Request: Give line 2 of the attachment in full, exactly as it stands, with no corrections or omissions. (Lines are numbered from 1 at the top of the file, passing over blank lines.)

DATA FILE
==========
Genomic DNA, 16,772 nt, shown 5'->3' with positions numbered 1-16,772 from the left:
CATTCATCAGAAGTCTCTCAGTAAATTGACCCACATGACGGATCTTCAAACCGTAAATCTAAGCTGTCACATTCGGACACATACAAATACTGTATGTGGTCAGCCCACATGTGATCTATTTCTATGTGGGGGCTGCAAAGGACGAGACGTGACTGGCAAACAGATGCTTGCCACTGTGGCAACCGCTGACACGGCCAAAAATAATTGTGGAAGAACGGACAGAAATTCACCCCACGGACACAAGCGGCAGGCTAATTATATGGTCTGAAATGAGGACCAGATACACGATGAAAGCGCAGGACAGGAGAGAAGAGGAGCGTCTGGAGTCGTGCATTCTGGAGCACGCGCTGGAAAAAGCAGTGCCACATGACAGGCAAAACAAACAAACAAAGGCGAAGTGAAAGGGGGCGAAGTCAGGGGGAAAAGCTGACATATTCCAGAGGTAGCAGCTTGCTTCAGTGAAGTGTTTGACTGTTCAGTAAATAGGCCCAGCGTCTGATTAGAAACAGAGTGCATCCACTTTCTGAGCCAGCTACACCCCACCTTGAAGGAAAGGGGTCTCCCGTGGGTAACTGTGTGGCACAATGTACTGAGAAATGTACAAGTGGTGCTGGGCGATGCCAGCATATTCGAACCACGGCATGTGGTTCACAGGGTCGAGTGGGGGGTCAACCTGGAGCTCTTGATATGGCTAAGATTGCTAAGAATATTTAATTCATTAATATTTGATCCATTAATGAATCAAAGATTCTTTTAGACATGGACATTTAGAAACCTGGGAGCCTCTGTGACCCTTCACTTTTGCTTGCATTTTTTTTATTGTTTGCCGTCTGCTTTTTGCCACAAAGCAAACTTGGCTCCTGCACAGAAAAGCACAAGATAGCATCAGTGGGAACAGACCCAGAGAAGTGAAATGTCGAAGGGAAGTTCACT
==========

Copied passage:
CATTCATCAGAAGTCTCTCAGTAAATTGACCCACATGACGGATCTTCAAACCGTAAATCTAAGCTGTCACATTCGGACACATACAAATACTGTATGTGGTCAGCCCACATGTGATCTATTTCTATGTGGGGGCTGCAAAGGACGAGACGTGACTGGCAAACAGATGCTTGCCACTGTGGCAACCGCTGACACGGCCAAAAATAATTGTGGAAGAACGGACAGAAATTCACCCCACGGACACAAGCGGCAGGCTAATTATATGGTCTGAAATGAGGACCAGATACACGATGAAAGCGCAGGACAGGAGAGAAGAGGAGCGTCTGGAGTCGTGCATTCTGGAGCACGCGCTGGAAAAAGCAGTGCCACATGACAGGCAAAACAAACAAACAAAGGCGAAGTGAAAGGGGGCGAAGTCAGGGGGAAAAGCTGACATATTCCAGAGGTAGCAGCTTGCTTCAGTGAAGTGTTTGACTGTTCAGTAAATAGGCCCAGCGTCTGATTAGAAACAGAGTGCATCCACTTTCTGAGCCAGCTACACCCCACCTTGAAGGAAAGGGGTCTCCCGTGGGTAACTGTGTGGCACAATGTACTGAGAAATGTACAAGTGGTGCTGGGCGATGCCAGCATATTCGAACCACGGCATGTGGTTCACAGGGTCGAGTGGGGGGTCAACCTGGAGCTCTTGATATGGCTAAGATTGCTAAGAATATTTAATTCATTAATATTTGATCCATTAATGAATCAAAGATTCTTTTAGACATGGACATTTAGAAACCTGGGAGCCTCTGTGACCCTTCACTTTTGCTTGCATTTTTTTTATTGTTTGCCGTCTGCTTTTTGCCACAAAGCAAACTTGGCTCCTGCACAGAAAAGCACAAGATAGCATCAGTGGGAACAGACCCAGAGAAGTGAAATGTCGAAGGGAAGTTCACT